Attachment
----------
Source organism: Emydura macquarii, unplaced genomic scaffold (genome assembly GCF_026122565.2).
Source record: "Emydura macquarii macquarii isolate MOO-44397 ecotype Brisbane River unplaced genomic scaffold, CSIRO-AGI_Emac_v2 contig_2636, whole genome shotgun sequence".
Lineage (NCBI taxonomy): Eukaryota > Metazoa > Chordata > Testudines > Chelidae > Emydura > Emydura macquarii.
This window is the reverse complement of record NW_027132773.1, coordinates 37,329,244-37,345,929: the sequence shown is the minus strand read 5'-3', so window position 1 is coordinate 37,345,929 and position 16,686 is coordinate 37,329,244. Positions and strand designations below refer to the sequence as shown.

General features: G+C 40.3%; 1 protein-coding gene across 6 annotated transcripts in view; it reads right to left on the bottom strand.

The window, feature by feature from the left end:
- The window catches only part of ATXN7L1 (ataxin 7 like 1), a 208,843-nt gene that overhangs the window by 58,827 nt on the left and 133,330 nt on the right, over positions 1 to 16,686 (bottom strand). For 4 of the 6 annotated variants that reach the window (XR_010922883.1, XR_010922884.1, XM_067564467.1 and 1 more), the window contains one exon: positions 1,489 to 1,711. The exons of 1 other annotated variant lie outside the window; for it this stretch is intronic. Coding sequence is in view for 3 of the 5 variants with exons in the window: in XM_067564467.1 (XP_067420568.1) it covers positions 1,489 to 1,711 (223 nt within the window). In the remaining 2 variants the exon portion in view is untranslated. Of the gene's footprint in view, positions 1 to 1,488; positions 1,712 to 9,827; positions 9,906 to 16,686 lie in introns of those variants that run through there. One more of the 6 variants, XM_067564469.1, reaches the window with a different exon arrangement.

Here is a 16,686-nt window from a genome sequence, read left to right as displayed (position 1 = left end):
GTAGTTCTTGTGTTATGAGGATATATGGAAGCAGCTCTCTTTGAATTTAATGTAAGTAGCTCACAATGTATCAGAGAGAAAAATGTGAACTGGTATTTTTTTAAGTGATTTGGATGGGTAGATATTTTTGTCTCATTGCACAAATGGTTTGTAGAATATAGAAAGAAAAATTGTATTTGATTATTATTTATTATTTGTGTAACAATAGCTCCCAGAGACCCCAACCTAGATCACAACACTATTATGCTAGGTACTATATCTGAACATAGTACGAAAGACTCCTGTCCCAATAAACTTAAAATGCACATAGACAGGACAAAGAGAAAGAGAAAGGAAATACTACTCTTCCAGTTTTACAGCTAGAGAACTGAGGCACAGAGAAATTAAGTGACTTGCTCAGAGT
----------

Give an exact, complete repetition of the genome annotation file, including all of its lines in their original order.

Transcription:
Source organism: Emydura macquarii, unplaced genomic scaffold (genome assembly GCF_026122565.2).
Source record: "Emydura macquarii macquarii isolate MOO-44397 ecotype Brisbane River unplaced genomic scaffold, CSIRO-AGI_Emac_v2 contig_2636, whole genome shotgun sequence".
Lineage (NCBI taxonomy): Eukaryota > Metazoa > Chordata > Testudines > Chelidae > Emydura > Emydura macquarii.
This window is the reverse complement of record NW_027132773.1, coordinates 37,329,244-37,345,929: the sequence shown is the minus strand read 5'-3', so window position 1 is coordinate 37,345,929 and position 16,686 is coordinate 37,329,244. Positions and strand designations below refer to the sequence as shown.

General features: G+C 40.3%; 1 protein-coding gene across 6 annotated transcripts in view; it reads right to left on the bottom strand.

The window, feature by feature from the left end:
- The window catches only part of ATXN7L1 (ataxin 7 like 1), a 208,843-nt gene that overhangs the window by 58,827 nt on the left and 133,330 nt on the right, over positions 1 to 16,686 (bottom strand). For 4 of the 6 annotated variants that reach the window (XR_010922883.1, XR_010922884.1, XM_067564467.1 and 1 more), the window contains one exon: positions 1,489 to 1,711. The exons of 1 other annotated variant lie outside the window; for it this stretch is intronic. Coding sequence is in view for 3 of the 5 variants with exons in the window: in XM_067564467.1 (XP_067420568.1) it covers positions 1,489 to 1,711 (223 nt within the window). In the remaining 2 variants the exon portion in view is untranslated. Of the gene's footprint in view, positions 1 to 1,488; positions 1,712 to 9,827; positions 9,906 to 16,686 lie in introns of those variants that run through there. One more of the 6 variants, XM_067564469.1, reaches the window with a different exon arrangement.

Here is a 16,686-nt window from a genome sequence, read left to right as displayed (position 1 = left end):
GTAGTTCTTGTGTTATGAGGATATATGGAAGCAGCTCTCTTTGAATTTAATGTAAGTAGCTCACAATGTATCAGAGAGAAAAATGTGAACTGGTATTTTTTTAAGTGATTTGGATGGGTAGATATTTTTGTCTCATTGCACAAATGGTTTGTAGAATATAGAAAGAAAAATTGTATTTGATTATTATTTATTATTTGTGTAACAATAGCTCCCAGAGACCCCAACCTAGATCACAACACTATTATGCTAGGTACTATATCTGAACATAGTACGAAAGACTCCTGTCCCAATAAACTTAAAATGCACATAGACAGGACAAAGAGAAAGAGAAAGGAAATACTACTCTTCCAGTTTTACAGCTAGAGAACTGAGGCACAGAGAAATTAAGTGACTTGCTCAGAGT